Gill Holcombe’s cookbook, How to feed your whole family a healthy, balanced diet with very little money and hardly any time, eve if you have a tiny kitchen, only three saucepans (one with an ill-fitting lid) and no fancy gadgets, unless you count the garlic crusher…, was published last year and was widely well received. I had heard many good things about it from the mothers at preschool and through the news, so I finally got around to getting it out of the library last week.
Let me say first that this is an excellent cookbook for a family that is hooked on prepared meals and take-out. It details basic recipes for many common meals here in Britain, such as scotch broth, shepherd’s pie, and Lancashire hotpot. However, I did not find the recipes very useful for me. Many of them would have been hard to convert to GF, and most of them had much more meat than I would serve.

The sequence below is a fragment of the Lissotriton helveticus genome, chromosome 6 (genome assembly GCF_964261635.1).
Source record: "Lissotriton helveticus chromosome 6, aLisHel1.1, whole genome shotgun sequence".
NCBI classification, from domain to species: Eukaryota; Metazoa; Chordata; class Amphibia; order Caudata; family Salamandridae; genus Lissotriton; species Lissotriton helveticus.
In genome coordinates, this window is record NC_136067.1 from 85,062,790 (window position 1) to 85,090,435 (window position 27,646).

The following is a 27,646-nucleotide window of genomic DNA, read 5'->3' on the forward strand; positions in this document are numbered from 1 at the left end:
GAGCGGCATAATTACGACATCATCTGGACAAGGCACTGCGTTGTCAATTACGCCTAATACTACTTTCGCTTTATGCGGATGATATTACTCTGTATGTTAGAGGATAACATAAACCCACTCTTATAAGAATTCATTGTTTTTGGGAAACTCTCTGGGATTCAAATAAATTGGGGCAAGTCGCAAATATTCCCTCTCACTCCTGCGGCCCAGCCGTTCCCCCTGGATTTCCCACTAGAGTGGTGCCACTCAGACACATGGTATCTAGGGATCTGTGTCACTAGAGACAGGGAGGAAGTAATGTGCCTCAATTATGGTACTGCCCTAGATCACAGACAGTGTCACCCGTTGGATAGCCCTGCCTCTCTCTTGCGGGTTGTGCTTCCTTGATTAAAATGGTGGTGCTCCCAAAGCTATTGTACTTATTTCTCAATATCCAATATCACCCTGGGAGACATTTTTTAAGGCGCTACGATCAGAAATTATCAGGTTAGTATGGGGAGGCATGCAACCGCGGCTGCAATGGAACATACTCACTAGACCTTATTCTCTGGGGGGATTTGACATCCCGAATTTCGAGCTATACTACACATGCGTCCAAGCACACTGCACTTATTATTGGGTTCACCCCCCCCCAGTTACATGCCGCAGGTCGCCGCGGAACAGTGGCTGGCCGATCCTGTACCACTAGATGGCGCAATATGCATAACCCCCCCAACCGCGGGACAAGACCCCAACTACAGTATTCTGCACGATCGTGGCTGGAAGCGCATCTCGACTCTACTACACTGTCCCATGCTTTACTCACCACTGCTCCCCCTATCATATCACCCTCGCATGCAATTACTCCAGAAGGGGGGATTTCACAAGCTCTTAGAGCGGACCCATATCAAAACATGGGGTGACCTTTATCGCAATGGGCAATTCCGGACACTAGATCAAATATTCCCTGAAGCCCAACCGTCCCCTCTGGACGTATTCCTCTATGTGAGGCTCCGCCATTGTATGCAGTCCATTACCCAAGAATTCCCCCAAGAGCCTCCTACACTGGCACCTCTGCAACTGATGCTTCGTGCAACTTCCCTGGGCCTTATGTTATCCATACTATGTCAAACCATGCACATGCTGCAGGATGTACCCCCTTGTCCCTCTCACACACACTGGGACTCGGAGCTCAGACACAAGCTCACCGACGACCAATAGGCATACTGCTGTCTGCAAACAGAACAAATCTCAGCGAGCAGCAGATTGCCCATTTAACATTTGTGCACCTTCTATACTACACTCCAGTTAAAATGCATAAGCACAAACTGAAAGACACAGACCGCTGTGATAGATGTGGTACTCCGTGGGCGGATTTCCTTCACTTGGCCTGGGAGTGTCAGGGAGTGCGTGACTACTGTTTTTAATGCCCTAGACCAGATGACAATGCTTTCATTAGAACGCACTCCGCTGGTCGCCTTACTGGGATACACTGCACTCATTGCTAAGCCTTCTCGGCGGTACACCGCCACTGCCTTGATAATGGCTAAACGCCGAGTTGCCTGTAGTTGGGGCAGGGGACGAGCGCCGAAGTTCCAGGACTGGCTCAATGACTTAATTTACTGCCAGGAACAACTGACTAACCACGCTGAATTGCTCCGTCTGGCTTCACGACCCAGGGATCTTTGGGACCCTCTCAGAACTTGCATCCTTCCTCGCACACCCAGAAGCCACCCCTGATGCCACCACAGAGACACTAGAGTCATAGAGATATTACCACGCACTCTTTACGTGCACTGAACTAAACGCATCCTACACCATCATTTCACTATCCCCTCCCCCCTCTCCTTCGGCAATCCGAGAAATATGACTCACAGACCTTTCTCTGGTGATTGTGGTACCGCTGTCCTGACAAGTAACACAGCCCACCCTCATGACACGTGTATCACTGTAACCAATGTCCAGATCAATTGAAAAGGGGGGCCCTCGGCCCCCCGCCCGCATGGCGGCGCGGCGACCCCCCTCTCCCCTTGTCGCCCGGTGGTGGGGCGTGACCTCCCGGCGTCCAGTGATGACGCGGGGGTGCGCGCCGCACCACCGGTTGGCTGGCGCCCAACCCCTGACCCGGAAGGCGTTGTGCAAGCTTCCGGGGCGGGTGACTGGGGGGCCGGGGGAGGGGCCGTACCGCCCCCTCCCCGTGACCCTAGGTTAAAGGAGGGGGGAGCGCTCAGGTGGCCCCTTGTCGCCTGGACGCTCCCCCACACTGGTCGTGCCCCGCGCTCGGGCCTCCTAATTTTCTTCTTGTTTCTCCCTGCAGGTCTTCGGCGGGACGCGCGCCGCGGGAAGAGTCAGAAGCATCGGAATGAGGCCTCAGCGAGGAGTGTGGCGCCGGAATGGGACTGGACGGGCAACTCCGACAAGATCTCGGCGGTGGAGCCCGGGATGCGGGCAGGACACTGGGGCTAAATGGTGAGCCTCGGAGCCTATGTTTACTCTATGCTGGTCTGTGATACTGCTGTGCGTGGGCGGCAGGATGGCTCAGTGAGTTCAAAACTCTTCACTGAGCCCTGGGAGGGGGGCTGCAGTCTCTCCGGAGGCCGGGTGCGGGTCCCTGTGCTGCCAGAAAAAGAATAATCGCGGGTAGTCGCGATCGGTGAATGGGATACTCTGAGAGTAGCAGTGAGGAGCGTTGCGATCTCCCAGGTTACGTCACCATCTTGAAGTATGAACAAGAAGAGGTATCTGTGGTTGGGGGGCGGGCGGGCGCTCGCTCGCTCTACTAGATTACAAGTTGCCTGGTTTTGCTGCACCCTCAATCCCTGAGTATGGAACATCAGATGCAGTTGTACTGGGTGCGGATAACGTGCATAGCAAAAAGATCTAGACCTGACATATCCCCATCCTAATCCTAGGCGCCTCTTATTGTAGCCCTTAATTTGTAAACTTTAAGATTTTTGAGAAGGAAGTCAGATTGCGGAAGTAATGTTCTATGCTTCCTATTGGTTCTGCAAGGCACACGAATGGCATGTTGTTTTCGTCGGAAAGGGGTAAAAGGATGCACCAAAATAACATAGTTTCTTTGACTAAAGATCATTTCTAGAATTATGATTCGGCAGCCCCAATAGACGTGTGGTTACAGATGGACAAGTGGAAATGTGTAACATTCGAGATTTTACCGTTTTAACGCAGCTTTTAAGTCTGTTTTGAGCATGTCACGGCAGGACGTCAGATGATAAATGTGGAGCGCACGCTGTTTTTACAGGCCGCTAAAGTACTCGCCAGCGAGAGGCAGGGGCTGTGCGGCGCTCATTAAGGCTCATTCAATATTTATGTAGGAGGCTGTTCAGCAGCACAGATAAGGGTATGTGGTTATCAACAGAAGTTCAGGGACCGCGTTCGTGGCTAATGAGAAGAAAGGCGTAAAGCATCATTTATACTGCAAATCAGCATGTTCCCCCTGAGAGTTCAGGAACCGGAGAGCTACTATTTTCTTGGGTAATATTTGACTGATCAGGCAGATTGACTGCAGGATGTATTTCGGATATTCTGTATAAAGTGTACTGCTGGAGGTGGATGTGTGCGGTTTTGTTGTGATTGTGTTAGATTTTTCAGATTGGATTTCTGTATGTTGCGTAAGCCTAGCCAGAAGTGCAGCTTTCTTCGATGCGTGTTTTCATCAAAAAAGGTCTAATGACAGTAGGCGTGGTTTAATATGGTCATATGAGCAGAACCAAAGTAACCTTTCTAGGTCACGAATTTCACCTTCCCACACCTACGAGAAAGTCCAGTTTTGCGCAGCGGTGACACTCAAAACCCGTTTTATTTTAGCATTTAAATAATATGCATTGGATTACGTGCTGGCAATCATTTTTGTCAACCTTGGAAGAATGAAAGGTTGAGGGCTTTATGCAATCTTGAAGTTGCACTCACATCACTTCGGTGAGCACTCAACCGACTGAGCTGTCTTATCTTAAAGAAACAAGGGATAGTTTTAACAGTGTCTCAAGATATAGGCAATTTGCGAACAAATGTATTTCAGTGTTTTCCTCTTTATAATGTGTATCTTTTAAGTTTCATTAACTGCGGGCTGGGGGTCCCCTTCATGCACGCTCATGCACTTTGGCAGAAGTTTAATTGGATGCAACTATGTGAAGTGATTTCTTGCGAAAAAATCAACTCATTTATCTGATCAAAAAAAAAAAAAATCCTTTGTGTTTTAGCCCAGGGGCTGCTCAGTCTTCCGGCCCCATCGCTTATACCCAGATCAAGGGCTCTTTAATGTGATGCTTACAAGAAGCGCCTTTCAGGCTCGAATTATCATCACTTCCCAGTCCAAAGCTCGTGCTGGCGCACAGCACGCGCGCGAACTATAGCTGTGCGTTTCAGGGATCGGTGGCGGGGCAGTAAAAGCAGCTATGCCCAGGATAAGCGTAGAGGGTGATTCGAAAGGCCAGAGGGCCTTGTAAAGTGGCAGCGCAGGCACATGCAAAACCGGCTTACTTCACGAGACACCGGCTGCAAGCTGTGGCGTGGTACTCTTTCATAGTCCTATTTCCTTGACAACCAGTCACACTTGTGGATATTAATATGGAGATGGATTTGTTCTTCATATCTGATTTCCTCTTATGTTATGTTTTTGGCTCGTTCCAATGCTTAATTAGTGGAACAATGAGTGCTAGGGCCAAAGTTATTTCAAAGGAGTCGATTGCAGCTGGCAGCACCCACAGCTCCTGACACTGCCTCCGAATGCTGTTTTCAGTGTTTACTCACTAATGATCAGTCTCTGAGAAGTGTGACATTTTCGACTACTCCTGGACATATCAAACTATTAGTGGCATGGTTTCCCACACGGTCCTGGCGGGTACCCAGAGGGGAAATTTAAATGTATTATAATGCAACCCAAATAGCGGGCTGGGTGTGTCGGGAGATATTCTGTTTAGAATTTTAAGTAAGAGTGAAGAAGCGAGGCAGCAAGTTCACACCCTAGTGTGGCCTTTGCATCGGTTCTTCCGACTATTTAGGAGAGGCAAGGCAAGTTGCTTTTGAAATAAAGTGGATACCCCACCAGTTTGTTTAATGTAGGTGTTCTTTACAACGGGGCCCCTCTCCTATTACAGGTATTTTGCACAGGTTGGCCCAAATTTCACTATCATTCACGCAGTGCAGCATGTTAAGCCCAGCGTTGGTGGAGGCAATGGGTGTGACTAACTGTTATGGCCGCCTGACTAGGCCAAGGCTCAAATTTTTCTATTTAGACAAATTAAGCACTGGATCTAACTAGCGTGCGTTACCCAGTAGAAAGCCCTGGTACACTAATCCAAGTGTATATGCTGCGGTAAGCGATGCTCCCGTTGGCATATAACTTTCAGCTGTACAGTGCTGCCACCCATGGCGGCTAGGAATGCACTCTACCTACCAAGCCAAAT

It did prove a useful resource for me in identifying a variety of British foods that had previously baffled me, such as slug and celery soup (slug, as in a slug of wine). I also appreciate that Holcombe writes recipes in the same imprecise way that I cook. I did try out the veggie burger recipes, but didn’t find it flavorful enough for my family. I like the idea though, and will definitely be adapting it. Holcombe also clarified why I was having problems getting a nice texture in my Toad in the Hole, so I don’t regret spending the time reading it.
Basically, if you are new to cooking and need a place to start, then this is a very good cookbook to have. It also covers basic meal planning, along with offering a variety of sample menus. On the other hand, if you are already one of those cooks who plans meals and knows basic recipes off the top of your head, then this cookbook probably won’t warrant much more than a passing glance.